6. Florida River Hunting Feb 2018

    Had a good bit of success visiting a river I've been to in the past. I had "cleaned" this area out last year but I tried an experiment & piled all the rock/limestone that I worked through last year up in the center of the river expecting that it would trap sediment & moving fossils upstream of the rocks during the rainy season. Like most of my plans it didn't work as I expected, it seems that the sediment didn't deposit behind the rocks but the flow tumbled the rocks and sediment deposited downstream of the rocks. I spent about 4 hours digging out about 120 square feet of deposits 6-10" deep and screening. Pretty much about the easiest hunting scenario you could hope for in a river. I picked up everything that I recognized as a shark tooth (one bison tooth 2 bits of stingray & about 2 back packs worth of dugong bone bits). I wanted to point out a few things, 1) almost all teeth are river black, there are less than 5 teeth that had other coloration (bone valley like), 2) a high percentage are broken but not necessarily "river worn". So that evening I went to a social party & took the nice Meg to show some friends, of course one of the guest is totally enamored and tells me I've got to take them along next time so they can get some like that too! If only it was that easy....everyone would be doing it!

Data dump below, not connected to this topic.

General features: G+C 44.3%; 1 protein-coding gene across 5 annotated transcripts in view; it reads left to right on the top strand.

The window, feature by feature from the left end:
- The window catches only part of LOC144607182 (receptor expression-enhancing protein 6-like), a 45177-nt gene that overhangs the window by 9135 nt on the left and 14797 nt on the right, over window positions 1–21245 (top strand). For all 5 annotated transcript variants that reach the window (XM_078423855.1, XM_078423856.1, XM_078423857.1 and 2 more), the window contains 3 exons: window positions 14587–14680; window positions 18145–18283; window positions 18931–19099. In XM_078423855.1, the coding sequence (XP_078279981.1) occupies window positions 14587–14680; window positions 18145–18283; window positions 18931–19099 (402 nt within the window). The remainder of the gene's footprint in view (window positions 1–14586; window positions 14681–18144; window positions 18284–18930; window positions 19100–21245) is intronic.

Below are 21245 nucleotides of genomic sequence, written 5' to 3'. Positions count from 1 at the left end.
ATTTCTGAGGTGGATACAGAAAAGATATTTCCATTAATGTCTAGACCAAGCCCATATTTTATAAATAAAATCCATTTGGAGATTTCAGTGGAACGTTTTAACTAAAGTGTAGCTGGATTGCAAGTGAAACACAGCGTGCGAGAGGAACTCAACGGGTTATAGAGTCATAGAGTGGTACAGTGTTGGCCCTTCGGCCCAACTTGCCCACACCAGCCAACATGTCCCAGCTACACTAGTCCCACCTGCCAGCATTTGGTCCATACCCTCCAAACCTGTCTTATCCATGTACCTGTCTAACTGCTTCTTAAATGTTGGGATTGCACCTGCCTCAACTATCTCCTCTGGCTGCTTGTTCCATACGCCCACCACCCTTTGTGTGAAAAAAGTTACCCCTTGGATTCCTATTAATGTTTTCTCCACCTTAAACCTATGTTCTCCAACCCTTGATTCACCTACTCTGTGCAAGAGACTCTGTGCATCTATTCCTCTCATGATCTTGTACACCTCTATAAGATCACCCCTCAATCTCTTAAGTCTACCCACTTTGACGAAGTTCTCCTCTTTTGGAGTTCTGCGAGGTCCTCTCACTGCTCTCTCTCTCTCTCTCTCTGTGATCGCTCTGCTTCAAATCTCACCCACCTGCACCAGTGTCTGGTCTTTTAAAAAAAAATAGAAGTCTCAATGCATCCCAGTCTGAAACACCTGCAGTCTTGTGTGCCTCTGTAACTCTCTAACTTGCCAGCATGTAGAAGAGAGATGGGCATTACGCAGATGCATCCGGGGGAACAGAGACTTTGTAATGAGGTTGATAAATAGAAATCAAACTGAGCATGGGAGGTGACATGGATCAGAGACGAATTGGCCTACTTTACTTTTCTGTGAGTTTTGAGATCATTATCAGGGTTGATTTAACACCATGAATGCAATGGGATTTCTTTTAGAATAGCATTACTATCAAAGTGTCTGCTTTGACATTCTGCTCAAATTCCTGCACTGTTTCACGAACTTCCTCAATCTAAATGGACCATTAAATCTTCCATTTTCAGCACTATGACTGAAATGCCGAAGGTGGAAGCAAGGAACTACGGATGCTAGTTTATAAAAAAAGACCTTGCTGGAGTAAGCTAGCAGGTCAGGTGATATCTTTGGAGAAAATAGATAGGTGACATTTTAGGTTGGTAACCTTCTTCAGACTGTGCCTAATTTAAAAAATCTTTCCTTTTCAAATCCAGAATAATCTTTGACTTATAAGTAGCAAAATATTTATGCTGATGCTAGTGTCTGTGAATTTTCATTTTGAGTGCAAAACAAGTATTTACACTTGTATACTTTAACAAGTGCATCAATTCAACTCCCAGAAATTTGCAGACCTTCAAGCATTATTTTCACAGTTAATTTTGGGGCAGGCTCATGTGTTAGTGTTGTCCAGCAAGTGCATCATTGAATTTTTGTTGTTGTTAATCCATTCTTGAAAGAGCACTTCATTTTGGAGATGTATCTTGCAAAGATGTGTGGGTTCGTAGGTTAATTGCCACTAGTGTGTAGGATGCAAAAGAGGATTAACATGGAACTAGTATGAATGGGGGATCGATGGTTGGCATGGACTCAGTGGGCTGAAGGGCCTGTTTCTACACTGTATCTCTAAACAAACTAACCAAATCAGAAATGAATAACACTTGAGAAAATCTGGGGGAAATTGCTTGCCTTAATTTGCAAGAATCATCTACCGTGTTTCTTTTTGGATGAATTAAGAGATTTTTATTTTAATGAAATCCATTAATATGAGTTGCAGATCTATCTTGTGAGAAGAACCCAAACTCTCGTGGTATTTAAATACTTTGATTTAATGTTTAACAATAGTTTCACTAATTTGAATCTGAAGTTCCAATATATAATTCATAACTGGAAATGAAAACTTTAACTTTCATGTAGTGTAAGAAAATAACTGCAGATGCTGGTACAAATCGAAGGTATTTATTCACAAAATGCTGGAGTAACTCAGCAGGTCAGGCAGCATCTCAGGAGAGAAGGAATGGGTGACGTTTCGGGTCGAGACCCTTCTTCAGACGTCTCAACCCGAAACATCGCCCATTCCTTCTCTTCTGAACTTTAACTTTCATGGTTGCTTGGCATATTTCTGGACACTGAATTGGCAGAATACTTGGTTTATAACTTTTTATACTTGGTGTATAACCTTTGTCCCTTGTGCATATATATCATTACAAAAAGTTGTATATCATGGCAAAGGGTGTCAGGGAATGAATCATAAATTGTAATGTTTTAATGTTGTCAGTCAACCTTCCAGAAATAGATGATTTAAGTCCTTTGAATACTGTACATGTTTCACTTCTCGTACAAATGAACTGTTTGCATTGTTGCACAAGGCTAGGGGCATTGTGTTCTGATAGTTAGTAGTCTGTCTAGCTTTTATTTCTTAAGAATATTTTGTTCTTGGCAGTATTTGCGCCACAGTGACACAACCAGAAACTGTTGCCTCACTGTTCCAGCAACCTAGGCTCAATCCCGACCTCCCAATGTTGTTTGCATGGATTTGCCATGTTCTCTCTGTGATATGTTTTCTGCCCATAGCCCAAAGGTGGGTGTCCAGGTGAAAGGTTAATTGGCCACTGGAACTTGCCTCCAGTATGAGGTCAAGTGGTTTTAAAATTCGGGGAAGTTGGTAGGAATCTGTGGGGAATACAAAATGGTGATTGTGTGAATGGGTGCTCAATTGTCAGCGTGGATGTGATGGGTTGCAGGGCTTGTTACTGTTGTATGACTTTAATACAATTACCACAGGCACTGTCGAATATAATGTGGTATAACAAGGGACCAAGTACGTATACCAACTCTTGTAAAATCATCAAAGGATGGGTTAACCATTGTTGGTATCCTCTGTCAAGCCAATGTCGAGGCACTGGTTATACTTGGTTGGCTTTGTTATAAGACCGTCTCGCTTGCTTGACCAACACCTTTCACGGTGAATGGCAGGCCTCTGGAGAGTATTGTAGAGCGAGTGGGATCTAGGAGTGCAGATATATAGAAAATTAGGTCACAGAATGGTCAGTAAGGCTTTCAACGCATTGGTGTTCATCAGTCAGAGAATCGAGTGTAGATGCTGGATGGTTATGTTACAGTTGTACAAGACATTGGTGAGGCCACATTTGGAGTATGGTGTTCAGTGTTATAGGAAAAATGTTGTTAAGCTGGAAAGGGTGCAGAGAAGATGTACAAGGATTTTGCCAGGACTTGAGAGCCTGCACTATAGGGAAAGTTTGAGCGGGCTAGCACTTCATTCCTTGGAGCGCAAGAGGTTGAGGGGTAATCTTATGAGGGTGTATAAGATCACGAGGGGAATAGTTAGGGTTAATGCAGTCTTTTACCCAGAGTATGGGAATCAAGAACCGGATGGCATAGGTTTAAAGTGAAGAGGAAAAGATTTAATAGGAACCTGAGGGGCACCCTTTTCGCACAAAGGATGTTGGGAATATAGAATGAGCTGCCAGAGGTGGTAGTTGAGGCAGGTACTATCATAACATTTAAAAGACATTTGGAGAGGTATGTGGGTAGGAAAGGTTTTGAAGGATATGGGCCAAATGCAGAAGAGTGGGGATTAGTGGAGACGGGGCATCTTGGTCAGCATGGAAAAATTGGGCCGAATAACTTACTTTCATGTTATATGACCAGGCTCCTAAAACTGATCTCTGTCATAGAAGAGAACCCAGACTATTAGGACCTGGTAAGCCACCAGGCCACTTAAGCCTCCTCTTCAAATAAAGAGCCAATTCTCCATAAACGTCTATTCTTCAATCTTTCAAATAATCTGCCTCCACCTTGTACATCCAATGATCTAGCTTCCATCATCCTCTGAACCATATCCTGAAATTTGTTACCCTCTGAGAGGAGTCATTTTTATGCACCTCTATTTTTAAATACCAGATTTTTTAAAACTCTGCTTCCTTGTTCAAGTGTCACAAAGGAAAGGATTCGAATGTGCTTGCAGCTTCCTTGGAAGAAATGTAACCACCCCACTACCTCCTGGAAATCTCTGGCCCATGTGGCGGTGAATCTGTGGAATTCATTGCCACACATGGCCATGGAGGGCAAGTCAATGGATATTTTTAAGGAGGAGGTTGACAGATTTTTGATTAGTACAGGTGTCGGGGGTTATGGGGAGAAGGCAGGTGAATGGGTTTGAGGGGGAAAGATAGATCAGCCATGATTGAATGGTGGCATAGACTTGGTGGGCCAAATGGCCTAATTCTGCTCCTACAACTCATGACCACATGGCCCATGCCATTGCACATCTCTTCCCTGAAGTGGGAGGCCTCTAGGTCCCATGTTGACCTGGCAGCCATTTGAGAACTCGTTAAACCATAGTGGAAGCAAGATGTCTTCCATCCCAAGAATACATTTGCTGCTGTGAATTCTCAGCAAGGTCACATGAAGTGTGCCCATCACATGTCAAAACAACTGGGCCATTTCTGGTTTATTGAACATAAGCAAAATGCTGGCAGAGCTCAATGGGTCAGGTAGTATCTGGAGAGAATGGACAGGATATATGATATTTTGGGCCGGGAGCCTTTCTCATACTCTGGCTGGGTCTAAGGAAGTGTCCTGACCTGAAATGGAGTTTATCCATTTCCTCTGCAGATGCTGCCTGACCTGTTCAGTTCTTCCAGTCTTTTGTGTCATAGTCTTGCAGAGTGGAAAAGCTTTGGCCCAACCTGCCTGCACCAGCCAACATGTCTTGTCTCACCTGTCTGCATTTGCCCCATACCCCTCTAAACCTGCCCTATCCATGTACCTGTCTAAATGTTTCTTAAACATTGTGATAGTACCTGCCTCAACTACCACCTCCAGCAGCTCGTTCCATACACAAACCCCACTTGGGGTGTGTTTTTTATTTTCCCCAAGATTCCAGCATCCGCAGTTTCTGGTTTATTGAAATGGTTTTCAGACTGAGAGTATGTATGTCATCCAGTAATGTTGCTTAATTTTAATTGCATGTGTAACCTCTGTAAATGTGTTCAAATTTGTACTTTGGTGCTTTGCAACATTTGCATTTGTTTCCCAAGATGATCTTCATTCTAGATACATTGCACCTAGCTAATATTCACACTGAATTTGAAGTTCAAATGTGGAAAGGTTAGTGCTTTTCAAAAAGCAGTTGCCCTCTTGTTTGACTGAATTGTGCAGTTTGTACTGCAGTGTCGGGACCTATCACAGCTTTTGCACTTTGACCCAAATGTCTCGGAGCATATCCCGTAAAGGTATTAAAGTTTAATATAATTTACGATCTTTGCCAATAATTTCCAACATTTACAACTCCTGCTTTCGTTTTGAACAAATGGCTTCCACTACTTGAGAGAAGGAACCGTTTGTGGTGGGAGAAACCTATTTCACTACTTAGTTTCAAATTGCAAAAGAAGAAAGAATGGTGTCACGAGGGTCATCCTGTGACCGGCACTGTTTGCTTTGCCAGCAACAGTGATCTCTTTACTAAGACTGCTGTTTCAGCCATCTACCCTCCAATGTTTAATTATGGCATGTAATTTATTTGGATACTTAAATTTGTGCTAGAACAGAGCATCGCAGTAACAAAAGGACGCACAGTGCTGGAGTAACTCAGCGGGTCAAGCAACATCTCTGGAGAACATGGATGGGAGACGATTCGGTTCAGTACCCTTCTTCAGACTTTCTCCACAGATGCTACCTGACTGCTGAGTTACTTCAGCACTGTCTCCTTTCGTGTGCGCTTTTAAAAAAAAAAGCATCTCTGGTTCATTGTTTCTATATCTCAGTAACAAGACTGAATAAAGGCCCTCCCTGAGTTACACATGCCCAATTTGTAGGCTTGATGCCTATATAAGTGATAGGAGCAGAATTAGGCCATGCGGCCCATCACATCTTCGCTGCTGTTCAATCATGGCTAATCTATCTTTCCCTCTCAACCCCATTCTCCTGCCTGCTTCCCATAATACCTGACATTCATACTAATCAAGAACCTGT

7. Im looking for dinosaur eggs or partial eggs or egg shell collection. I have to trade shark teeth from Aurora NC, New Jersey, Maryland. Also bone and vertebrae from Aurora NC. I also have unprepared trilobites from Oklahoma. Let me know if interested
  8. Jacksonville GW

    Found a great new beach along the St Johns this past weekend and when night came I knew I was leaving teeth there and had to go back asap. Unfortunately I am not a morning person and the tides this week were early morning or at night. I chose to a night search not knowing how hard it is to surface collect teeth with just a headlamp. Nevertheless in my few hours combing the beach I found over 60 mostly very little teeth, but found this awesome GW to my surprise. The root was sticking out of the sand and I did not think it was a tooth, but had to investigate and I am very glad I did. For sure my best quality tooth so far (IF ONLY THE TIP WERE STILL THERE!!! but they gotta eat too I suppose).